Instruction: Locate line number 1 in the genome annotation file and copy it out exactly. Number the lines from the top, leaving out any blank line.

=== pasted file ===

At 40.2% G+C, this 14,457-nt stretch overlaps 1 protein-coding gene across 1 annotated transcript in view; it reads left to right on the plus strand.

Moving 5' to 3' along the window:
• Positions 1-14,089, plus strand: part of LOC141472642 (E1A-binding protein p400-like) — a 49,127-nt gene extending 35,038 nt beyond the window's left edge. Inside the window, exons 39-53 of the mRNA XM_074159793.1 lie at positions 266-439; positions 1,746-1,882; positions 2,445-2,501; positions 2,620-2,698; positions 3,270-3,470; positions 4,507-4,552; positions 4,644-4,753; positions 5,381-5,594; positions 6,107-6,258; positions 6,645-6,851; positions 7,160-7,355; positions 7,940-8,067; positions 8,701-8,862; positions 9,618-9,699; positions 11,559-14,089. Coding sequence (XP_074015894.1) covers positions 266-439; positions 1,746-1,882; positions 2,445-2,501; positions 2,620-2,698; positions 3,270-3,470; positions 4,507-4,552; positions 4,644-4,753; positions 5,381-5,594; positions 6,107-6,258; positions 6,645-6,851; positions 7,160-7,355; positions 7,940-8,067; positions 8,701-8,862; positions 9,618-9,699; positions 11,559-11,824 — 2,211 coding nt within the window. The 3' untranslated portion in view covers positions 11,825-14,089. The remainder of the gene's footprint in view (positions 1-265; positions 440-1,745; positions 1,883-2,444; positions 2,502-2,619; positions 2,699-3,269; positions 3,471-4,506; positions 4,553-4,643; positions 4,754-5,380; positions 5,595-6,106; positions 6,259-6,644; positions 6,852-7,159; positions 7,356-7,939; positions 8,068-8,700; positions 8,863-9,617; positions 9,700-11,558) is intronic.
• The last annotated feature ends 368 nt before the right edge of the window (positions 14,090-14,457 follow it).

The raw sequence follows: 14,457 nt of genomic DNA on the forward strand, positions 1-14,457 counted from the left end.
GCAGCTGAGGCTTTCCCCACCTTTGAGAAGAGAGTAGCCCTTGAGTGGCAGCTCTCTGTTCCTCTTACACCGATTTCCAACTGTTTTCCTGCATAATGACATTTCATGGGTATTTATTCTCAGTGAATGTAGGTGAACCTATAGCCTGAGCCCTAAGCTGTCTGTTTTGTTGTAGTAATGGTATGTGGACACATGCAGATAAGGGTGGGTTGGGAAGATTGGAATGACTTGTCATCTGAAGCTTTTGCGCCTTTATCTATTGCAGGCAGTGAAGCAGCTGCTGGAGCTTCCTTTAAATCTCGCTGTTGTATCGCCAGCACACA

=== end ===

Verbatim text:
At 40.2% G+C, this 14,457-nt stretch overlaps 1 protein-coding gene across 1 annotated transcript in view; it reads left to right on the plus strand.